Friday, May 30, 2014

Done done done done DONE!

Last Saturday, sitting on a cramped middle seat of a Southwest airplane, leaning forward to both escape the encroaching elbow of my seatmate and bolster the drooping edge of the tray table, I scribbled out the last edit for novel 6. (!!)

Yes, I was a little behind schedule, as I had aimed to finish by the end of April. But the end of May is not so far off! It was an extensive overhaul, fixing unsatisfying plot points, tweaking boring characters, cleaning up repetitive language. 135 manuscript pages and there was not a single one that didn't have some purple ink on it.

That's just the front...some of the backs are entirely covered!

It was a tremendously satisfying moment. I still have to type up all of my edits (and even as I am planning to start this immediately after this blog post, I still haven't decided if I'm going to edit my file or re-type in a blank one!) and then there is the daunting prospect of queries, synopses, rejections, and more edits. But just moving on to that stage is a thrilling feeling. I am so ready! It is important to savor these small victories and not just dwell on the inevitable problems to come. Life is full of good moments, and I won't let anxiety take those away from me.

Novel 6 is in the bag!

Saturday, May 17, 2014

The Age-Old Question (of Age)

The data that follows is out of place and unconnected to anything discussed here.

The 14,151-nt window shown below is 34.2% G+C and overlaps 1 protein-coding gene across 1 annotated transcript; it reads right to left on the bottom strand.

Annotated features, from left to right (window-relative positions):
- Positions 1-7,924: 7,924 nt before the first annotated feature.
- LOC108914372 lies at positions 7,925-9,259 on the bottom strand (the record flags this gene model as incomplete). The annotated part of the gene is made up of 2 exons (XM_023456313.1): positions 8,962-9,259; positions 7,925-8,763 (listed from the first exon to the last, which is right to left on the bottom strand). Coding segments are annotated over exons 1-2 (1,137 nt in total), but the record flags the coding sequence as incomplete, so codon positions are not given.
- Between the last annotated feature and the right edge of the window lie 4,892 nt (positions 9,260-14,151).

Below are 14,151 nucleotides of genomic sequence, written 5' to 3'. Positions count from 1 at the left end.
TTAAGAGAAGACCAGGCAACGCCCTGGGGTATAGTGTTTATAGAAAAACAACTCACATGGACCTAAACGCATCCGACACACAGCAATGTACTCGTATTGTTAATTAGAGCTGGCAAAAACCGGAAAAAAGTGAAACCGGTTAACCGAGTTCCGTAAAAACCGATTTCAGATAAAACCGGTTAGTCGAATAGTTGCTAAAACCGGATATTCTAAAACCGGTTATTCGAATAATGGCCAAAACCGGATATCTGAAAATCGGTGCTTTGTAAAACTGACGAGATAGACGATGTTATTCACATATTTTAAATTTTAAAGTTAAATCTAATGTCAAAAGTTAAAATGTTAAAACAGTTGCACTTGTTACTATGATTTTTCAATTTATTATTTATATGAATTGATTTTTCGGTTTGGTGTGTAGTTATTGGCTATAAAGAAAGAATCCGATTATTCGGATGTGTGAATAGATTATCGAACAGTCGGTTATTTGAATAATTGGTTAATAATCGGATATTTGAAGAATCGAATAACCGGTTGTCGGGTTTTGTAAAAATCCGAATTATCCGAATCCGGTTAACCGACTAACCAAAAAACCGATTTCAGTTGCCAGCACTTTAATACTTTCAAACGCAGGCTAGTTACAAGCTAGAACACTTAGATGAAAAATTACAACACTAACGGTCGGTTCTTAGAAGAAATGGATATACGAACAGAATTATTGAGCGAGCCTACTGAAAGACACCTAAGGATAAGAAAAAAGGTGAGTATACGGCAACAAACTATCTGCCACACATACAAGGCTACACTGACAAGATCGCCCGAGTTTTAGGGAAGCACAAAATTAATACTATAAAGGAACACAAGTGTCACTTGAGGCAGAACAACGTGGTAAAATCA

I have been writing for a very, very long time. It's hard to put an exact number on it because I literally cannot remember a time that I wasn't writing. The first story that I can vividly recall was one I wrote as part of a short story competition with my brothers. It was titled, appropriately, "The Competition," and detailed the troubles of a young girl who was the star of her ice skating team but broke her leg before their big competition. I'm not sure my exact age, although I know I was still living in Wisconsin, so probably 5 or 6. So I've got at least 2 decades of writing experience under my belt.

One, writing that makes me feel old. It brings to mind this excellent xkcd which lists the relative ages of keystone movies. "Did you realize The Matrix came out not last decade, but the one before that?" (The comic itself is dated to 2011 which just adds to the sting.)

Two, it makes me feel defeated. The real gutpunch of that xkcd comic is the alt text (the true key to xkcd's awesomeness, in case you were unaware). "If you're 15 or younger, then just remember that it's nevertheless probably too late to be a child prodigy." I know this sounds silly, but I always had dreams of being a sort of child prodigy when it came to my writing. I finished my first novel-length manuscript when I was thirteen. Sure, it had its problems. But it was my starter novel. I finished my second novel when I was a sophomore in high school. I was fifteen. Surely I had learned from my earlier mistakes. A little editing would make this one salable. I was well on my way to being an astonishing teenaged author of a blockbusting fantasy novel. I would do a book tour that included Conan O'Brien (still on NBC, hosting Late Night) and Oprah.